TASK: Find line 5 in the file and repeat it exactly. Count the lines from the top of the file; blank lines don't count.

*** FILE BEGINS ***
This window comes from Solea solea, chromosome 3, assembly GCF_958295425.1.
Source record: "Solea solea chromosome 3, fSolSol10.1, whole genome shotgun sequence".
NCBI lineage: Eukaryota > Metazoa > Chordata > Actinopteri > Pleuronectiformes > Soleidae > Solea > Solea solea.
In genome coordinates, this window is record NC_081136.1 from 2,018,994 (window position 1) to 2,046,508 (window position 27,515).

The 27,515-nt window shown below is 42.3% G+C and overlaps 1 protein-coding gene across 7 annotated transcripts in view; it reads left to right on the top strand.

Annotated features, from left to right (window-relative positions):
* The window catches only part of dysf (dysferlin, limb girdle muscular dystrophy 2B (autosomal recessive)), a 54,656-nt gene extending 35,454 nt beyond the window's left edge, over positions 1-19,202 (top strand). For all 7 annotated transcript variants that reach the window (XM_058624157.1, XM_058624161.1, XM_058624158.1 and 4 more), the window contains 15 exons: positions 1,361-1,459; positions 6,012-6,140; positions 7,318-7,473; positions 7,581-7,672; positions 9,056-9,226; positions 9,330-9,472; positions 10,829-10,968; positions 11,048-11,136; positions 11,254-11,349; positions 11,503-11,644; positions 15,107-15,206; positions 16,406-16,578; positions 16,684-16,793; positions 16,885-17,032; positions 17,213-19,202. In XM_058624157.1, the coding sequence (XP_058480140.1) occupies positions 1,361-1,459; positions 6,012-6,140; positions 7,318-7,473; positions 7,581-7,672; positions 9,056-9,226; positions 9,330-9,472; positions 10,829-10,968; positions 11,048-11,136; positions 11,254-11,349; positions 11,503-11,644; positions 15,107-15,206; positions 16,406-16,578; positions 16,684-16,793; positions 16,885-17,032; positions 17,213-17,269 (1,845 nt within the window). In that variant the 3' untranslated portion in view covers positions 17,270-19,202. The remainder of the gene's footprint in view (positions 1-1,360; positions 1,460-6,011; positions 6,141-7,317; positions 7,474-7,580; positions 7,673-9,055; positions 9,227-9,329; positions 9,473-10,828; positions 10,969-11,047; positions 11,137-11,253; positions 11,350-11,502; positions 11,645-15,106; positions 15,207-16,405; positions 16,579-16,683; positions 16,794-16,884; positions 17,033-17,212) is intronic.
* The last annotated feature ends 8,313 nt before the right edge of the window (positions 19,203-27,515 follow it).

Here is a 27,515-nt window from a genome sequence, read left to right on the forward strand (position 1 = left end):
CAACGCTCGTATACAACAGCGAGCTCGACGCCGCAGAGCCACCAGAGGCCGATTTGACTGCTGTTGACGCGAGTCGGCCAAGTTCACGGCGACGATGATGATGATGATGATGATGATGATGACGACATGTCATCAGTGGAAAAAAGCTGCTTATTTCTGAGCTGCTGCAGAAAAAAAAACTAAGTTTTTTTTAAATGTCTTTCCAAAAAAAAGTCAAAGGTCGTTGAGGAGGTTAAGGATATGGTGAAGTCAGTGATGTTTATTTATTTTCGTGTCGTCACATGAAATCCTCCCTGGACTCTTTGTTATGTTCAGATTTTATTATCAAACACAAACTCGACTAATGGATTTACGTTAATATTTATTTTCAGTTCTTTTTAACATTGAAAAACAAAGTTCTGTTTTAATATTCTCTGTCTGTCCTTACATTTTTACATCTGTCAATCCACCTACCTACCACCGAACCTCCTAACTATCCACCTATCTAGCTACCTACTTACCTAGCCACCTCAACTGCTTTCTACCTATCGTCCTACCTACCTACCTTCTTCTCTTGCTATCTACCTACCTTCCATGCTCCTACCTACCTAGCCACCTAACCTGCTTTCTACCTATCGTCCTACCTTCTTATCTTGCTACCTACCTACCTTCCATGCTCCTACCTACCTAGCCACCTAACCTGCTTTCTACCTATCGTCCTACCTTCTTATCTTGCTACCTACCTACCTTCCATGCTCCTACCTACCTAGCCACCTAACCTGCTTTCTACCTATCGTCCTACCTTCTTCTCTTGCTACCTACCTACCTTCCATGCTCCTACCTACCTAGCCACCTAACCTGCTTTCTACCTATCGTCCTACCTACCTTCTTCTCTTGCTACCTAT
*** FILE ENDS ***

The 27,515-nt window shown below is 42.3% G+C and overlaps 1 protein-coding gene across 7 annotated transcripts in view; it reads left to right on the top strand.